Dementia Action Week 2019: Taking the next step together
We are fast approaching five years since the publication of the Dementia 2020 Challenge, which set the ambition to make England the best country in the world for dementia care, support, research and awareness.
Reading the Dementia 2020 challenge: Phase 1 progress review, it is remarkable to see the progress made to date. Importantly, we can now look beyond 2020, understanding international priorities for tackling dementia by 2025 (WDC Defeating dementia: the road to 2025).
Over the last few years, there has been significant investment in dementia research in the UK. We’ve come a long way in building our research infrastructure and improved collaboration between initiatives. While there have been disappointing results from some recent studies, there are many other studies that build on the knowledge gleaned from unsuccessful trials.
Why we need dementia research
Here in the UK, the Dementia Attitudes Monitor, published by Alzheimer's Research UK in January, served as a reminder of why research is important to improving the lives of people affected by dementia. Members of the public identified cures and prevention as their priorities for research, and those with experience of dementia also highlighted a need for research into improving care. The monitor showed people would be prepared to undergo diagnostic tests for dementia at an early stage, if we can develop less invasive techniques such as eye scans and blood tests.
The good news for researchers, who are critically dependent on volunteers to take part in their studies, is that 50% of those who responded to the survey said they would be willing to participate in research studies. Some of the key challenges that remain are how we help those people find studies to participate in and how we raise awareness of what research can involve - a key barrier identified in the report for many of those who currently don't want to take part.
Improving coordination between researchers
As a result of the Dementia 2020 Challenge, a number of initiatives supporting public participation and involvement in research have successfully been developed. In January I convened a workshop to review the overlaps and gaps between several UK dementia research registers. Our aim was to ensure that members of the public can access information about the many ways in which they can contribute to dementia research. Join Dementia Research was identified as the best service through which we can signpost opportunities, as a national publicly accessible service that provides genuinely informed consent.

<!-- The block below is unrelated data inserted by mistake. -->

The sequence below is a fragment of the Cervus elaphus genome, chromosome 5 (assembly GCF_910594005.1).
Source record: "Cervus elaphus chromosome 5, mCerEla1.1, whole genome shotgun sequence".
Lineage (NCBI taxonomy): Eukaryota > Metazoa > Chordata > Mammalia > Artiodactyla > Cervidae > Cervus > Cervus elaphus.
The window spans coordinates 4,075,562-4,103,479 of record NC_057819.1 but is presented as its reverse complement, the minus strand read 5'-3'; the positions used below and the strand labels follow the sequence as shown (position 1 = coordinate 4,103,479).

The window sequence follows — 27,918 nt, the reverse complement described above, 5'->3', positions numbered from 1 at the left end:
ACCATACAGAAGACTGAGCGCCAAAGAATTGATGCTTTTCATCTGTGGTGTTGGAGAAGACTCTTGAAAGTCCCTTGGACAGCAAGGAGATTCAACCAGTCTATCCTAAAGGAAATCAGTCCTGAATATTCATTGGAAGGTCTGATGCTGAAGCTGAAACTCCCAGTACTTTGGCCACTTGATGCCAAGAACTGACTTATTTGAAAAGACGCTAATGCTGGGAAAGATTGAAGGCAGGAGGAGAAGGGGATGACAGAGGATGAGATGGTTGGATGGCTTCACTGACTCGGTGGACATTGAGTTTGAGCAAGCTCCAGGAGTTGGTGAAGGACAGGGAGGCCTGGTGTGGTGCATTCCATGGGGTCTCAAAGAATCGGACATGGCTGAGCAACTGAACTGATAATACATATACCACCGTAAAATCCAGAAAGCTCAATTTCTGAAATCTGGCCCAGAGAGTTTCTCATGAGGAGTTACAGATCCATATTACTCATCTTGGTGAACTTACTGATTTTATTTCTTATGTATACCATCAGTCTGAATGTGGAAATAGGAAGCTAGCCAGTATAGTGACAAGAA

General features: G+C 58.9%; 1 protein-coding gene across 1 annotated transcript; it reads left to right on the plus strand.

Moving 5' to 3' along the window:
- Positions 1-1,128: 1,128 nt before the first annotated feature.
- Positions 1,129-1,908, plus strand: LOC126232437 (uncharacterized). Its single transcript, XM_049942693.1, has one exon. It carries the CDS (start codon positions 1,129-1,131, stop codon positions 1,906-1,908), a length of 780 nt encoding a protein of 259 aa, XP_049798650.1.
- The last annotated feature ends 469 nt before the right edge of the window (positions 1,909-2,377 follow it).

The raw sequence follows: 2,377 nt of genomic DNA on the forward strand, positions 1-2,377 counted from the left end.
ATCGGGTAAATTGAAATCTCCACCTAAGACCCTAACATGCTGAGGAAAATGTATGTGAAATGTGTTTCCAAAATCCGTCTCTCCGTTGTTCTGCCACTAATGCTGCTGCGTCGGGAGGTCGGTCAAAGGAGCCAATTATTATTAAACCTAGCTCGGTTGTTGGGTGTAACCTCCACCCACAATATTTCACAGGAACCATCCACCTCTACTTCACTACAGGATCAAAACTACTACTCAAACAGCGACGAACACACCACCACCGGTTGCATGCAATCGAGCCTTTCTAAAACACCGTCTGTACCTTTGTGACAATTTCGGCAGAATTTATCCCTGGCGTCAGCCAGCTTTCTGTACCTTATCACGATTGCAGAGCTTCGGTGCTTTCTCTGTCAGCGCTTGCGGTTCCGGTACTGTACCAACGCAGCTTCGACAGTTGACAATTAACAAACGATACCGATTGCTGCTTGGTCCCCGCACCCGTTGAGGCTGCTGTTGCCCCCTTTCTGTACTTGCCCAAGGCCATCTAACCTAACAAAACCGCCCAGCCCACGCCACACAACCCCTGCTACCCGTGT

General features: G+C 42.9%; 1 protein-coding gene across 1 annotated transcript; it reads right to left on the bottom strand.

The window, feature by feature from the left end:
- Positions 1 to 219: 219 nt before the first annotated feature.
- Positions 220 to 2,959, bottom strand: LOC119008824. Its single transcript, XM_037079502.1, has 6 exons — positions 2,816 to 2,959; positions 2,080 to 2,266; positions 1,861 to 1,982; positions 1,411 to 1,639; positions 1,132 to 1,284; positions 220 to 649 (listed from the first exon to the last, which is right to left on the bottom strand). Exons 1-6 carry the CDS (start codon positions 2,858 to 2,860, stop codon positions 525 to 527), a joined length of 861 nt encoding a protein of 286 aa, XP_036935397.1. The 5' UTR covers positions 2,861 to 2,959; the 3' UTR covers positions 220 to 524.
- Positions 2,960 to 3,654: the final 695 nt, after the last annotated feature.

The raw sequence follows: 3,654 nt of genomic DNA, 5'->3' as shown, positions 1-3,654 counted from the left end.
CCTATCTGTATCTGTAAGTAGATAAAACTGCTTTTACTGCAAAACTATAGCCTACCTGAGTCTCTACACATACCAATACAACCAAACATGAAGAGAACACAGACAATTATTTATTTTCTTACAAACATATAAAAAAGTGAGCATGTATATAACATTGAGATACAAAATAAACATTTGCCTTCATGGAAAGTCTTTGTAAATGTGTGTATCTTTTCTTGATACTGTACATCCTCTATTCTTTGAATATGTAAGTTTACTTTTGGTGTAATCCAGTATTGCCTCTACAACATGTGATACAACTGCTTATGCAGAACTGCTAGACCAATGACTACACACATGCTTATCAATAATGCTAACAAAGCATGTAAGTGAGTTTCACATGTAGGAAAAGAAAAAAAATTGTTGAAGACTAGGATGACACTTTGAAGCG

Beyond the scope of clinical research, I recently attended the first meeting of “Dementia Ecosystem UK”. This is a new collaboration which will bring together the major UK dementia research initiatives working across the research pathway, from those investigating in the lab to those working with the public to see which treatments provide real benefit. The aim is to create a joined-up community so we can accelerate research and ensure that there is a strong pipeline of potential new treatments.
All healthcare professionals can help accelerate research for patient benefit
Over 40,000 volunteers have already registered with Join Dementia Research but we need more people affected by dementia to sign up. To do this we need to spread the word to those affected by dementia.
It has been heartening to see the importance of research being recognised in the post-diagnosis pathway for people with dementia over the last year. Research is now included in both the NICE Guidelines (Dementia: assessment, management and support for people living with dementia and their carers), and in NHS England’s Dementia: Good Care Planning Guidance. Additionally, new SNOMED codes are available which will enable clinicians to log any conversations they may have with patients about dementia research.
A simple tool to give you the confidence to talk about research
Join Dementia Research is the easiest way for health and care professionals to meet the recommendations set out in these guidance documents. Trusts have been working very hard to embed Join Dementia Research in their routine practice but we acknowledge the need to support health and care professionals to talk about research with patients and their families.
For this reason, the NIHR has developed a simple online learning tool. Taking just ten minutes to complete, it is designed to help healthcare professionals understand why dementia research is important for their patients, and how talking about Join Dementia Research can help them deliver best care according to clinical guidance.
Everyone has a part to play
As we near the end of the Dementia 2020 Challenge, I reflect on how far we’ve come and how much more we need to do. What remains clear to me is that each of us, whether as researchers, members of public or health and care staff, has a role to play in progressing research into dementia.
- Trusts and healthcare professionals can access the Join Dementia Research learn tool at any time. The module takes just ten minutes to complete.
- Anyone aged 18 and older can register with Join Dementia Research and choose to take part in studies they match to on a case-by-case basis.
- Researchers can see if their study can use Join Dementia Research to find study participants.
Dementia Awareness Week ran 20-26 May 2019
The views and opinions expressed in this blog are those of the authors and do not necessarily reflect those of the NIHR or the Department of Health and Social Care.